U.S. engineering and scientific skills, however, could not only avert the great crises which are about to strike North America and much of the world because of the shortage of potable water; leadership in the comprehension of the hydrological age could be the next great U.S. economic leadership arena. It is possible that, by the mid-21st Century, no infrastructural endeavors will be bigger or more important to the viability and health of life than those linked to the creation and delivery of pure, clean drinking water.
Those engaged in this know that it is not merely as simple as building dams, or digging irrigation channels or building pipelines. It requires radically new technology for desalination of sea water, for ensuring that riverine highways are viable and sustain trade, agriculture, and fisheries while delivering, with the use of technology, water which actually averts society-destroying viral, bacteriological, and mineral contaminants.
The U.S. and its Coalition partners discovered, at great cost, the critical necessity of water to tactical military operations in Iraq and Afghanistan. And this was the Achilles’ heel which cost U.S. and Coalition economies their viability, and their forces the conflict mobility required to achieve a real victory.
The U.S. already has significant water knowledge in the military. Arguably, it was the growth of water handling capabilities which led to the U.S. strategic growth, well before the maritime and engineering breakthroughs which led to the rise of its rail, telegraph, and electrical infrastructures. It was water technologies which powered the great rise in wealth in the U.S. gold rushes; it was the management of riverine traffic which powered (and still powers) its ability to deliver goods to market. The use of canal and riverine power was a global phenomenon, leading to the rise of wealth in 15th Century China and Industrial Revolution Europe.
It is, significantly and in contradistinction, the decline in riverine trade and the chopping up of water use by dam construction on the Niger River which has led to a decline in much of the social, agricultural, and trading viability of six major states which rely on the bounty of the Niger River Basin in West Africa. This, arguably, has been some of the basis for enabling the rise of the Boko Haram insurrection along the Niger Basin.
In the U.S., the U.S. Army Corps of Engineers is not only a font of engineering greatness, but also of infrastructural thinking when it comes to water. Partly as a result of this, U.S. industry is well poised to expand into the new age of water technology, and it will require a totally new scientific and industrial capability. However, neither the U.S. nor any other state can dominate this field by a mere linear extrapolation of the ancient aqueducts and waterwheels.
Certainly, the U.S. will not abandon its great economic enterprises, at home or in the export markets, in the fields of aviation, engineering vehicles, and computerization, but the next great area of dominance — and one which can well employ the large capital formation capabilities of the U.S. — is the creative dominance and leadership of the water infrastructure. It is vital for the U.S., if it is to rebuild its domestic viability. It is vital for the world, where conflict avoidance and stability is possible through the export of more creative ways to find, clean, and deploy water.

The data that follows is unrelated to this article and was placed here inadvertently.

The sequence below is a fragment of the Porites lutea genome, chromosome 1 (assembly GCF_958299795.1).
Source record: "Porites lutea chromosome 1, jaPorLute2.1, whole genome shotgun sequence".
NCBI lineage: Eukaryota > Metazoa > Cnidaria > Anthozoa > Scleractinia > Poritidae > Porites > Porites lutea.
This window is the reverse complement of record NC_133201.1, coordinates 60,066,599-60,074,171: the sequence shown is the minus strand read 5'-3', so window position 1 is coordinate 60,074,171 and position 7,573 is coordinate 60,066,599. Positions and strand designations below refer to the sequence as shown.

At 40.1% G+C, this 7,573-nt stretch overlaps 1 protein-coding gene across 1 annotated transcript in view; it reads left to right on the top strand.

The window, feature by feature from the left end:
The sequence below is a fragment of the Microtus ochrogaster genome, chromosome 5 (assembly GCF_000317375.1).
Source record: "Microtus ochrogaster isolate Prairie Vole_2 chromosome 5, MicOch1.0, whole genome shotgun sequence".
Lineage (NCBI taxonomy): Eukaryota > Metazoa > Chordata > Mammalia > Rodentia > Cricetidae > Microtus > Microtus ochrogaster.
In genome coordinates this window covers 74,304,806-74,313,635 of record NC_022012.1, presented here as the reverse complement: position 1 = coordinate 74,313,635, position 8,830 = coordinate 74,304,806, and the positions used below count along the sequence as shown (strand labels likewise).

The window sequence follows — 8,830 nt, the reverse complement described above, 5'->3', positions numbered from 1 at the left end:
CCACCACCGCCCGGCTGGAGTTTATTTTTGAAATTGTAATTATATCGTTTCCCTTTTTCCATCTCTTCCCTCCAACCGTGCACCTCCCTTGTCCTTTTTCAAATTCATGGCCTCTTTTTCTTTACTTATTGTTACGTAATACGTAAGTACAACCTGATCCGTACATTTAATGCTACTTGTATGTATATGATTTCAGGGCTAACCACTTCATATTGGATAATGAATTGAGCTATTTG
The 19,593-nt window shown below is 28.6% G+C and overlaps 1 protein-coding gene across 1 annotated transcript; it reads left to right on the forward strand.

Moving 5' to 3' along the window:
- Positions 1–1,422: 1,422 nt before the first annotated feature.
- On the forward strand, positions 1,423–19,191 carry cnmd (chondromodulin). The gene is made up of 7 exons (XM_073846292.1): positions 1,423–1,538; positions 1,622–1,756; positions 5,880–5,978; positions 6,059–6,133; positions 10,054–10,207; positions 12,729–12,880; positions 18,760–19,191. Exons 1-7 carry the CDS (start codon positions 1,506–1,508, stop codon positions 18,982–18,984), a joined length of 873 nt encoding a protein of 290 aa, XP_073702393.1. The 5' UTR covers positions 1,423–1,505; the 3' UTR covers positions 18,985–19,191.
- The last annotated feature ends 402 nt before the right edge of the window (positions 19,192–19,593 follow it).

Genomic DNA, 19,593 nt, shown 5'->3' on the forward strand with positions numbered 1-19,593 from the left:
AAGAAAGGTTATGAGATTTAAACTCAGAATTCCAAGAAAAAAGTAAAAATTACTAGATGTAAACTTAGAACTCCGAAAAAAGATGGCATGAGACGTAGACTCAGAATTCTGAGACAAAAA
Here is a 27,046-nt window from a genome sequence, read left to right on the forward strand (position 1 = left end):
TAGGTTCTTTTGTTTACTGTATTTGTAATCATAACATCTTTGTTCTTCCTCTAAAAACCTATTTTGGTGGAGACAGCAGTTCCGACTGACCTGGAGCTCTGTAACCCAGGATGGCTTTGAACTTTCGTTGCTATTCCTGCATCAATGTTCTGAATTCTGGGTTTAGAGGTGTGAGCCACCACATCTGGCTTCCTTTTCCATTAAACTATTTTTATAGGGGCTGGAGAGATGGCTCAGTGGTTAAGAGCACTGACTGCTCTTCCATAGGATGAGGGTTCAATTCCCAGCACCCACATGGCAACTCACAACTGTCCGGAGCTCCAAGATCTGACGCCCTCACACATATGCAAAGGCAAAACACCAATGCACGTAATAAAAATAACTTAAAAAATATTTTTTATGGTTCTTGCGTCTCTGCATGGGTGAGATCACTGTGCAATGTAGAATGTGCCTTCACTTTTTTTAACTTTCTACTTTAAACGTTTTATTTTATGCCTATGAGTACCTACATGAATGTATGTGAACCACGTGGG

The window for achieving dominance in this field, globally, will be contested soon and decisively.
Indeed, given the strong governmental and commercial impetus behind water technology and water-related industry in France and Israel, the U.S. capital formation advantage will face significant competition from those two states (and others) for global dominance in the water business.
What is surprising is that the PRC, which arguably faces the most strategic challenge when it comes to water — and the management of its use — is not already at the forefront of this technology. The water table of its agricultural lands, as noted, is heavily polluted and in need of remediation. The aquifers which have fed inland Chinese agriculture from the snowfalls on the Tien Shan mountain range are drying up. The vaunted Three Gorges Dam has not delivered the water volume or quality needed to sustain agriculture or human hydration needs.
And China has discovered that water needs are increasing, per capita, as urban wealth drives new food and water demand. The new food preferences themselves are all those — such as the production of beef — which require substantially more water to produce than traditional diets of the Chinese people. And urban societies drive up water use per capita because of sanitation and social demands. Rising wealth elsewhere in Asia, as well as in Africa, will equally tax water availability, even if, within a few decades, overall population levels decline.
Israel, which pioneered strong water management and utilization technologies, has let its water innovation leadership dwindle, although it may well be one of the significant repositories of water technologies and water consciousness. Israel has turned to seawater desalination and waste water purification, powered by cheap supplies of natural gas, to end its own water shortage (and has begun to export water to Jordan, the Palestinian West Bank, and the Gaza Strip), but the five major Israeli desalination plants rely on reverse osmosis (RO) technology. RO is an expensive water purification process — despite the gradual recent reduction in costs — but the new plants now provide 35 percent of Israel’s potable water needs (anticipated to rise to 70 percent by 2050).